Album Review: Phil Selway – Familial

A review I did a while back of Philip ‘the drummer from Radiohead’ Selway’s lovely debut. 
It’s all part of a general restructuring process…apologies for the inconvenience but don’t worry, full ergo minimal service will be resumed shortly…


So, this is what it sounds like when the drummer of one of the biggest band’s in the world leaves down his sticks and goes it alone. While Thom Yorke’s The Eraser furthered the more eclectic streak of Radiohead’s work, Selway’s endeavour is surprisingly restrained and lands firmly under the title of ‘acoustic singer song-writer’; a penchant which tends to yield nothing more than a stifled yawn these days such is the plethora of guitar-clad troubadours emerging.


With vocals bordering on a whisper and a general air of restraint present, Familial does little to break such pigeon-holing on first impressions. Yet, as the gentle croon and delicate licks fall into place it becomes clear that Selway has crafted a complete record; one to be absorbed in it’s entirety and one which only shows it’s true beauty upon repeated exploration. For a man who spent his years battering pig skin, Selway certainly has a canny ear for melody with the hushed opening ode to depression, By Some Miracle, and the sprightly The Ties That Bind Us holding particular harmonious virtue.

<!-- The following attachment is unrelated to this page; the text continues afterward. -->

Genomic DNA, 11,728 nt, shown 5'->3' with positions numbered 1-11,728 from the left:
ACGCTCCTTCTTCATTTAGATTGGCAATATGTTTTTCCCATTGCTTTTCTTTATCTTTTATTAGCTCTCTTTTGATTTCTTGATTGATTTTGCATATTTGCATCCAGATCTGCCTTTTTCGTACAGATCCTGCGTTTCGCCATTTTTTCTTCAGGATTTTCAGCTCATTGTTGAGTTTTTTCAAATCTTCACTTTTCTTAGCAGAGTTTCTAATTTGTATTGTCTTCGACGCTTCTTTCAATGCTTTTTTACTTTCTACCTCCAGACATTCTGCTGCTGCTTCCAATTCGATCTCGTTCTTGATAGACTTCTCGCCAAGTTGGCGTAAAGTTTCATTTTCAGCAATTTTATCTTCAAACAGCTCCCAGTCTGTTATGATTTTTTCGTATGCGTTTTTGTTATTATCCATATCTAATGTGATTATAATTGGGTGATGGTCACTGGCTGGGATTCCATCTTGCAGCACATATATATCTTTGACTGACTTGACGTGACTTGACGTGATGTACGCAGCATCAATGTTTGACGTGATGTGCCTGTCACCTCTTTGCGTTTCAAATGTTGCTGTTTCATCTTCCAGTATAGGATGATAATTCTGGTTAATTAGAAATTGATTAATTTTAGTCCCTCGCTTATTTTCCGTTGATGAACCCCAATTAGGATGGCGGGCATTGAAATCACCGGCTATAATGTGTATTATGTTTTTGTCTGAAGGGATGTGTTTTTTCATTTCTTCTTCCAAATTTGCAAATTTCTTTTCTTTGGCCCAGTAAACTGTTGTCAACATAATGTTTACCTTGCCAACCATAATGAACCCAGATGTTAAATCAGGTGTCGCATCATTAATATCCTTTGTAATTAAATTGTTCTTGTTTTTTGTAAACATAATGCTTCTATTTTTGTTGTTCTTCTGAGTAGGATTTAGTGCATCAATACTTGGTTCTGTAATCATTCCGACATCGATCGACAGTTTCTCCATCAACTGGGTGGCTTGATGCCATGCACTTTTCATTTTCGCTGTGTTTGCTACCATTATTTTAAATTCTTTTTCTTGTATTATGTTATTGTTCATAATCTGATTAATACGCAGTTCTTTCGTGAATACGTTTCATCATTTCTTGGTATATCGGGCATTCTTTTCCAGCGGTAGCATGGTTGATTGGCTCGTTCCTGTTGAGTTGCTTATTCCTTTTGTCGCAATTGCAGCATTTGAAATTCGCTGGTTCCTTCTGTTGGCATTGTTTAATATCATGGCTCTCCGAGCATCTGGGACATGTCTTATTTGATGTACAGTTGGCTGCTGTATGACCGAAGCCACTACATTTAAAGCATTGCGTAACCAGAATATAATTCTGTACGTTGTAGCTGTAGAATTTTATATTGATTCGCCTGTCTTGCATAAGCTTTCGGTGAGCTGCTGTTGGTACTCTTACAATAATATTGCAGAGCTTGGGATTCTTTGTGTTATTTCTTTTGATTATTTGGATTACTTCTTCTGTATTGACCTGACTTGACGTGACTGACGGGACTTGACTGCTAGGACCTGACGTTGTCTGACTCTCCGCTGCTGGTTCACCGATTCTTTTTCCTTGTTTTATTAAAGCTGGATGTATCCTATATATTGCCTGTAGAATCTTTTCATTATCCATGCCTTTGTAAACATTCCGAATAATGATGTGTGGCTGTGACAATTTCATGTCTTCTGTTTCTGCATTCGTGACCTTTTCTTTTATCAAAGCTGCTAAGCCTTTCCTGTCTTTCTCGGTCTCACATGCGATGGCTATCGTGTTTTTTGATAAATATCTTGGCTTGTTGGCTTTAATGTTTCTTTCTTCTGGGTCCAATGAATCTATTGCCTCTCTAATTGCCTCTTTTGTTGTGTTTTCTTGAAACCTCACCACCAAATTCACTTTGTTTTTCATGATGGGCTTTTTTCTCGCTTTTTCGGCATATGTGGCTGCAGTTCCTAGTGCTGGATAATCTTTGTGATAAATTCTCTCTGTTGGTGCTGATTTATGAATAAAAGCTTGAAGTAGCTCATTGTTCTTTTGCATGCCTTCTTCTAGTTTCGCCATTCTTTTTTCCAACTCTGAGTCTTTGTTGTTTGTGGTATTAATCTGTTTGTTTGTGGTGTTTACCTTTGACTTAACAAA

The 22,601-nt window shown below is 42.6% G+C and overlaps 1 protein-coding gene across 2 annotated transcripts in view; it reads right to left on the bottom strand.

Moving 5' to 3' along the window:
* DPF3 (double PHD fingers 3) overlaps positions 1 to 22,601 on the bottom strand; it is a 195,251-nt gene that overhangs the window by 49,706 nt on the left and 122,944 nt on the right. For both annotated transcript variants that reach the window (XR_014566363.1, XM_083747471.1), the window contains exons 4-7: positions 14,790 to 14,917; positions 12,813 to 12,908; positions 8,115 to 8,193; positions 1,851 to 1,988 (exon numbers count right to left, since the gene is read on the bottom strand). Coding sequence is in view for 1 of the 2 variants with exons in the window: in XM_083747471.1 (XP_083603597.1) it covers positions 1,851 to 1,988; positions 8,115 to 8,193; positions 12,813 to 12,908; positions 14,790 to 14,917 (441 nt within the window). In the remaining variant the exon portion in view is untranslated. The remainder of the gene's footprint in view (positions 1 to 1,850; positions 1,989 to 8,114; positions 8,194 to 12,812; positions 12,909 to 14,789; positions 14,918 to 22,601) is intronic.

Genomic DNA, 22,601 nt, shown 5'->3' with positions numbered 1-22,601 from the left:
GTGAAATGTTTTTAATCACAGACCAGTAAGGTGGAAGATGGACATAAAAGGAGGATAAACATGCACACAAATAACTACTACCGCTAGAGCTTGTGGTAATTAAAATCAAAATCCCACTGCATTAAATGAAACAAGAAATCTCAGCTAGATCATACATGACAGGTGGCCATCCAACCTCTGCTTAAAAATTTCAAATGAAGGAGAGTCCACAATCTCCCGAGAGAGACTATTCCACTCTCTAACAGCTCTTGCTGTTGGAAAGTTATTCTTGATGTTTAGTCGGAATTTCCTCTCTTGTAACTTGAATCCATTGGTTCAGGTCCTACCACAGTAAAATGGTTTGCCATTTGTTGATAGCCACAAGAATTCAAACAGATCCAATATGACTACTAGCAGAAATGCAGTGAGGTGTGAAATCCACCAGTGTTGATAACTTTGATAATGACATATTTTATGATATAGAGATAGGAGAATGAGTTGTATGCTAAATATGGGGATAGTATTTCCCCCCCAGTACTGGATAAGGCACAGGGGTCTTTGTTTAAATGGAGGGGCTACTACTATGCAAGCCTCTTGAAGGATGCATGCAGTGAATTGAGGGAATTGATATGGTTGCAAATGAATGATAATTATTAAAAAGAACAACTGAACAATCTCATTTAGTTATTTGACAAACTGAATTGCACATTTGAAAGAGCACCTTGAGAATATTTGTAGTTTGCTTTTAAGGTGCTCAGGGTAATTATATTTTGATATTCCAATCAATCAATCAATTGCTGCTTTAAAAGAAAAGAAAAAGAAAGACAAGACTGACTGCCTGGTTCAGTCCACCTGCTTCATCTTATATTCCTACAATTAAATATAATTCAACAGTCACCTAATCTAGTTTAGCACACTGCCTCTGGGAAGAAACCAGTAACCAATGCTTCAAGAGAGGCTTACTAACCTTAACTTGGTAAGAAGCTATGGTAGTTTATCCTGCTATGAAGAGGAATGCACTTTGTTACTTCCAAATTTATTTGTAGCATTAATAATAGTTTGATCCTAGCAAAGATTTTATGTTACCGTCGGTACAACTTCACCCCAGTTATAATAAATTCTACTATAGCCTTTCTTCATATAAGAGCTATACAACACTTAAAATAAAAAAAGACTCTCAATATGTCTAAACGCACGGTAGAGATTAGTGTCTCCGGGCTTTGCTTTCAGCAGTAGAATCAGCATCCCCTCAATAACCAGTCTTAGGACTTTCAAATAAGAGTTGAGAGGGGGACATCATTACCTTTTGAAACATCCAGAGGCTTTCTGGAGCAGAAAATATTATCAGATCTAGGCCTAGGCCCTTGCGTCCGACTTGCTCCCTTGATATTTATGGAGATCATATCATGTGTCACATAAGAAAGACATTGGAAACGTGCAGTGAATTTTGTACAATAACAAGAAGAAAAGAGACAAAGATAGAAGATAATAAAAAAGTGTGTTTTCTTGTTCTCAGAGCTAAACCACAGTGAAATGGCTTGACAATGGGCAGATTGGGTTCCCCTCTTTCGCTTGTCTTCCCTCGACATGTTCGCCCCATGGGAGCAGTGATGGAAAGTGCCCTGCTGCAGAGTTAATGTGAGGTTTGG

Those expecting In Rainbows Part II need not apply, instead Familial arrives as it’s own entity entirely. This is a record of reflection and poignancy, characterised by a series of wonderfully gentle hooks to usher in and complement the approaching Winter months perfectly. 


Having apparently held off on such solo ambitions due to doubts over how to approach it, Selway should be applauded for choosing a tone which could so easily have been derided as stale and unimaginative, but instead possesses a lingering warmth in it’s sparsity. One suspects however, that the strength of such songs will likely bring him the due plaudits regardless.



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